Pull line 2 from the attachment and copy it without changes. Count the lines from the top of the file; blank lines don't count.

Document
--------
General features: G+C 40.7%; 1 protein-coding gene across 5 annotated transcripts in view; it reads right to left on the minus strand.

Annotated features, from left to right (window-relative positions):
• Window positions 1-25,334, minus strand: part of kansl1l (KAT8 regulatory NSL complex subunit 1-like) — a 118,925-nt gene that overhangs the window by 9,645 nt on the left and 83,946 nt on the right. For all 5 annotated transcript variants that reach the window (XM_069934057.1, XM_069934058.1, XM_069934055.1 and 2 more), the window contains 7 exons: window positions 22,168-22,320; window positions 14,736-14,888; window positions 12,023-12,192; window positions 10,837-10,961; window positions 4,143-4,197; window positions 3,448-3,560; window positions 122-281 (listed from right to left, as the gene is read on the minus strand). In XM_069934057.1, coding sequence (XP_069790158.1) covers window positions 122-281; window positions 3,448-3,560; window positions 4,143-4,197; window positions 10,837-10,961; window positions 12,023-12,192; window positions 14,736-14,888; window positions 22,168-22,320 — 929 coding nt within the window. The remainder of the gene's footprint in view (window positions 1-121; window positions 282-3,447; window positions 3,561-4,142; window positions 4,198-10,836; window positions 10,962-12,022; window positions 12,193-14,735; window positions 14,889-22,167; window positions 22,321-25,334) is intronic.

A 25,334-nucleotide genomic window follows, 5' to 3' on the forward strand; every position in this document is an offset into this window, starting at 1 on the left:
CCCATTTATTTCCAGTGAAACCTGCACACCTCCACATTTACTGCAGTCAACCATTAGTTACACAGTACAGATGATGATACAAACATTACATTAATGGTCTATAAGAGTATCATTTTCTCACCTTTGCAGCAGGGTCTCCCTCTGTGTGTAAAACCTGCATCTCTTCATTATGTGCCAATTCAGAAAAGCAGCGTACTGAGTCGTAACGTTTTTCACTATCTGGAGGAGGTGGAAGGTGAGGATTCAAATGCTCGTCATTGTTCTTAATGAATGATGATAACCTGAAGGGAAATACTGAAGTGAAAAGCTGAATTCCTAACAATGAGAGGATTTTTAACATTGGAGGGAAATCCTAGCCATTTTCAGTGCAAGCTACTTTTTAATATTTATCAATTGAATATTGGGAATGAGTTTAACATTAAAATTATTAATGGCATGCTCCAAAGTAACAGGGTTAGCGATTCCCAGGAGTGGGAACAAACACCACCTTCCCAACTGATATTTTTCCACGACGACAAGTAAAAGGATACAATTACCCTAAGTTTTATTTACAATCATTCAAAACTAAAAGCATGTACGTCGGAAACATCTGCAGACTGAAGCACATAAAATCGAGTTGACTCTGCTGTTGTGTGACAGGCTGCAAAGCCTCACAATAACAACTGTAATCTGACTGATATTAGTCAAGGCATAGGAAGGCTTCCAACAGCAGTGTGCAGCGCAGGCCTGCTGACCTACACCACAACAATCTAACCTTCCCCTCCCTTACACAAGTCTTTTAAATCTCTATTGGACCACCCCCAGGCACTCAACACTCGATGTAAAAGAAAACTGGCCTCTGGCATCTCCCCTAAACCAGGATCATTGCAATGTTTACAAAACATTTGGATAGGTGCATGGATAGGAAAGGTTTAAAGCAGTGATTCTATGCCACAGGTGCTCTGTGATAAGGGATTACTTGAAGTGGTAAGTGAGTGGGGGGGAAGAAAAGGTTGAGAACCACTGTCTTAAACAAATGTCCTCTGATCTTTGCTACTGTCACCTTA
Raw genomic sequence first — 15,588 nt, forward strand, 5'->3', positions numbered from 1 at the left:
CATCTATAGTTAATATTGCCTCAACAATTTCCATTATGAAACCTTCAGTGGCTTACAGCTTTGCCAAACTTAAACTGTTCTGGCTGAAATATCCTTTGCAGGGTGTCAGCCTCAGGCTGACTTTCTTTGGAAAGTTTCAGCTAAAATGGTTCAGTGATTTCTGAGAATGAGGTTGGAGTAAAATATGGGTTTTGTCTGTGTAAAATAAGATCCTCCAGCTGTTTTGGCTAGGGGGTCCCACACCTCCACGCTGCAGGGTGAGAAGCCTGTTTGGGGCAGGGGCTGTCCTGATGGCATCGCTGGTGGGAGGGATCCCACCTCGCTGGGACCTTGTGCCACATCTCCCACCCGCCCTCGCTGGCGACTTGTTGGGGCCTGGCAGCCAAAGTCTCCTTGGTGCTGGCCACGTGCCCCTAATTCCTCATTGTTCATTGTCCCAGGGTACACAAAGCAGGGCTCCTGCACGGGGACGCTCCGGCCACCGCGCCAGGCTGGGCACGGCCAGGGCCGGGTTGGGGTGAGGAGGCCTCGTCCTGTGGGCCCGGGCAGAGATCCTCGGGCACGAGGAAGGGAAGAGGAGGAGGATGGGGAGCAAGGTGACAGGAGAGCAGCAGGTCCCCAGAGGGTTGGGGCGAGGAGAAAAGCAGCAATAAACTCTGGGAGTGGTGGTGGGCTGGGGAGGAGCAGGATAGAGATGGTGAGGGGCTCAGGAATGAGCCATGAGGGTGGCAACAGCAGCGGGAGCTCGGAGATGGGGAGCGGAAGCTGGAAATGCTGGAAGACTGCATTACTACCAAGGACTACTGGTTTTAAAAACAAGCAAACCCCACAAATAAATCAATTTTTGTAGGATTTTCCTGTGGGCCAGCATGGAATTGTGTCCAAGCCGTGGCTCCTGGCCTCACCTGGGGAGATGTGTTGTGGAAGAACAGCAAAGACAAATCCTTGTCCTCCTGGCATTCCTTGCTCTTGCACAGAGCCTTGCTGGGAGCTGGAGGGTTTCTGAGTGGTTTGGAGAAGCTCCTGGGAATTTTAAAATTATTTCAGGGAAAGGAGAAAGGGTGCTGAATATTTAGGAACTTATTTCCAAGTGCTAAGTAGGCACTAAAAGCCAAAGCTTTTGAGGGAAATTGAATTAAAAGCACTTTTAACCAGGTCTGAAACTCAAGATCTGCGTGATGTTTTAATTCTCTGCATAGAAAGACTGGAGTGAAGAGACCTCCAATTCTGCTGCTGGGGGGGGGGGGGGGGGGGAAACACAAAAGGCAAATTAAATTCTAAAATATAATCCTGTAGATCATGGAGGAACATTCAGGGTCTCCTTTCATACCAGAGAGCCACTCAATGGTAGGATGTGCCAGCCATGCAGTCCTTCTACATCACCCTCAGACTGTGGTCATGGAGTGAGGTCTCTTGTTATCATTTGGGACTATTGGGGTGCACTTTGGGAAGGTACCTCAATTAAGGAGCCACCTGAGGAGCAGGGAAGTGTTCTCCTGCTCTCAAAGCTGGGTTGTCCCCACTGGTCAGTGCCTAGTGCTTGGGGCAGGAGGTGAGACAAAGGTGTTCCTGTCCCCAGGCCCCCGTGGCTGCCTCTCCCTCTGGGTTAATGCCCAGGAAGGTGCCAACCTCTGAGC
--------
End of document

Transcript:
Annotated features, from left to right (window-relative positions):